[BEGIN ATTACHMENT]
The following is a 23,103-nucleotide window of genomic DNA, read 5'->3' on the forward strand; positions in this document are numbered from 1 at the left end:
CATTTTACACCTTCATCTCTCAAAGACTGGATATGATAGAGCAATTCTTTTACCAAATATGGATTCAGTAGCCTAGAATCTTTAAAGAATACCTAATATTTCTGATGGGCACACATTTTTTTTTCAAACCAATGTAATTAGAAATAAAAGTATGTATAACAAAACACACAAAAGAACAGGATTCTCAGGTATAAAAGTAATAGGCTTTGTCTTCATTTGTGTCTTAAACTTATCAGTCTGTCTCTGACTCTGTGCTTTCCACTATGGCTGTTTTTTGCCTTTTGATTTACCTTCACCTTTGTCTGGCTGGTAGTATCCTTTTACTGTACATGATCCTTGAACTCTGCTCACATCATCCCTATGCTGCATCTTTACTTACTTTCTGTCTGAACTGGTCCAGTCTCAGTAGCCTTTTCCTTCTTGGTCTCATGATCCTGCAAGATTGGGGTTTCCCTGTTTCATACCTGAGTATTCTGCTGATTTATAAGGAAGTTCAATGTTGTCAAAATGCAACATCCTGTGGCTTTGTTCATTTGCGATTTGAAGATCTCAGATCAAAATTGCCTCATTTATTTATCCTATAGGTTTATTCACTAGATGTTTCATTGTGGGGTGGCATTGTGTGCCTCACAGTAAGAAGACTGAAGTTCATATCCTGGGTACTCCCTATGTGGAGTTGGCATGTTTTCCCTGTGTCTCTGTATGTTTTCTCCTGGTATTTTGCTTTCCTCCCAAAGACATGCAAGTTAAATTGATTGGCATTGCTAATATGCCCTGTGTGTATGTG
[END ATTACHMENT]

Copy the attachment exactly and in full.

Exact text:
The following is a 23,103-nucleotide window of genomic DNA, read 5'->3' on the forward strand; positions in this document are numbered from 1 at the left end:
CATTTTACACCTTCATCTCTCAAAGACTGGATATGATAGAGCAATTCTTTTACCAAATATGGATTCAGTAGCCTAGAATCTTTAAAGAATACCTAATATTTCTGATGGGCACACATTTTTTTTTCAAACCAATGTAATTAGAAATAAAAGTATGTATAACAAAACACACAAAAGAACAGGATTCTCAGGTATAAAAGTAATAGGCTTTGTCTTCATTTGTGTCTTAAACTTATCAGTCTGTCTCTGACTCTGTGCTTTCCACTATGGCTGTTTTTTGCCTTTTGATTTACCTTCACCTTTGTCTGGCTGGTAGTATCCTTTTACTGTACATGATCCTTGAACTCTGCTCACATCATCCCTATGCTGCATCTTTACTTACTTTCTGTCTGAACTGGTCCAGTCTCAGTAGCCTTTTCCTTCTTGGTCTCATGATCCTGCAAGATTGGGGTTTCCCTGTTTCATACCTGAGTATTCTGCTGATTTATAAGGAAGTTCAATGTTGTCAAAATGCAACATCCTGTGGCTTTGTTCATTTGCGATTTGAAGATCTCAGATCAAAATTGCCTCATTTATTTATCCTATAGGTTTATTCACTAGATGTTTCATTGTGGGGTGGCATTGTGTGCCTCACAGTAAGAAGACTGAAGTTCATATCCTGGGTACTCCCTATGTGGAGTTGGCATGTTTTCCCTGTGTCTCTGTATGTTTTCTCCTGGTATTTTGCTTTCCTCCCAAAGACATGCAAGTTAAATTGATTGGCATTGCTAATATGCCCTGTGTGTATGTG